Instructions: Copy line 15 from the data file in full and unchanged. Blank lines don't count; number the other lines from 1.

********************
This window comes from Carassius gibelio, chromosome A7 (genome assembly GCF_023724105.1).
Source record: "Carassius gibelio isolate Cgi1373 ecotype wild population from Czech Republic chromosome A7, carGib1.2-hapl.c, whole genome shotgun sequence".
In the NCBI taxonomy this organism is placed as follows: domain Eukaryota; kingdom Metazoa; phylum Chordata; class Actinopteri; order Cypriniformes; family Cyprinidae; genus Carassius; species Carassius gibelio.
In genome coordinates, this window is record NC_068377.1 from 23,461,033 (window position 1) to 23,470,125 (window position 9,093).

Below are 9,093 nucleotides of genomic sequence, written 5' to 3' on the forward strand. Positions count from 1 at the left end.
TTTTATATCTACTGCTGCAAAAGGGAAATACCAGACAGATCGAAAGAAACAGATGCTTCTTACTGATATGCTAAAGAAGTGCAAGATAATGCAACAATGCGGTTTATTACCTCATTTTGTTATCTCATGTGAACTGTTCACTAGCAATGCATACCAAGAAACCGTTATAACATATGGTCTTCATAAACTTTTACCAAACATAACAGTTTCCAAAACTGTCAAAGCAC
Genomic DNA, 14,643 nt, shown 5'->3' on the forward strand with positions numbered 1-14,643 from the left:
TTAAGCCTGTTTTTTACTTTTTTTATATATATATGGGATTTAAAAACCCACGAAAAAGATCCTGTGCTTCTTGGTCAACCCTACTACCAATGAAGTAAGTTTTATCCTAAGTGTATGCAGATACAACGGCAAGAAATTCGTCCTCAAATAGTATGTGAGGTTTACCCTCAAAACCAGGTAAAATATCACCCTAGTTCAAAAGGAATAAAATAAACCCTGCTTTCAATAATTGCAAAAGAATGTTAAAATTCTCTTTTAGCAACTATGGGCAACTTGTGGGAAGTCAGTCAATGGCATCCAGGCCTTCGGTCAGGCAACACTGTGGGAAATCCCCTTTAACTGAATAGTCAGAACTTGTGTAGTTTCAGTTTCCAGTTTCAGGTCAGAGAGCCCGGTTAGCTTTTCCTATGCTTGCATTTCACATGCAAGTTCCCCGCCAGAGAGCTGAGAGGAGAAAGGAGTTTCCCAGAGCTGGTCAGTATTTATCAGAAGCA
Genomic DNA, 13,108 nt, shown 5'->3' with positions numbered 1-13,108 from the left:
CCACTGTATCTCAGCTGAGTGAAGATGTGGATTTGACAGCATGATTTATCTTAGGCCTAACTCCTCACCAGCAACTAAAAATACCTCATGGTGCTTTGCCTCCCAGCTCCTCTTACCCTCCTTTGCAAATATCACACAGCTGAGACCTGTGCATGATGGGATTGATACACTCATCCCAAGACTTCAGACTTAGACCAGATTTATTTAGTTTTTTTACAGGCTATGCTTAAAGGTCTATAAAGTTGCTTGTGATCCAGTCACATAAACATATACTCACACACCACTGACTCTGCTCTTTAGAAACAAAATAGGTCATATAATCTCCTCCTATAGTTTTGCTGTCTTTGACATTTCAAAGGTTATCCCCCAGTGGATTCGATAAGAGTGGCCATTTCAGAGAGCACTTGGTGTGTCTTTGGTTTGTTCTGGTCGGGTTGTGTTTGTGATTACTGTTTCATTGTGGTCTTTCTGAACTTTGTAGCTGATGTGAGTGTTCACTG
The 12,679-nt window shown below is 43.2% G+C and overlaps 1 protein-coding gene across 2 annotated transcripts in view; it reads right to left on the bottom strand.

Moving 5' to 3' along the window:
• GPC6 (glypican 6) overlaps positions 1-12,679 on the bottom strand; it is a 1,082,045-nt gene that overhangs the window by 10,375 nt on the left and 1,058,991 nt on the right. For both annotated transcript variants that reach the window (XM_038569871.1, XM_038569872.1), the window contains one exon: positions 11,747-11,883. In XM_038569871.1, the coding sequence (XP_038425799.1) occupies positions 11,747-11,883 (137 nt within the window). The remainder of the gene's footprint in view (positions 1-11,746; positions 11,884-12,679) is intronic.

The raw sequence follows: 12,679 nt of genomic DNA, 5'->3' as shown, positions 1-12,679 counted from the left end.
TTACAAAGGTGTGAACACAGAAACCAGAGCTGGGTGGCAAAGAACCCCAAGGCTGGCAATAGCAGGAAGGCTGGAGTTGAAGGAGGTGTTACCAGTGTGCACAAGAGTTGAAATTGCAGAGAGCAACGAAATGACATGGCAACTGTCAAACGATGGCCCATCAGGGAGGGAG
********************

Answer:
TTACAAAGGTGTGAACACAGAAACCAGAGCTGGGTGGCAAAGAACCCCAAGGCTGGCAATAGCAGGAAGGCTGGAGTTGAAGGAGGTGTTACCAGTGTGCACAAGAGTTGAAATTGCAGAGAGCAACGAAATGACATGGCAACTGTCAAACGATGGCCCATCAGGGAGGGAG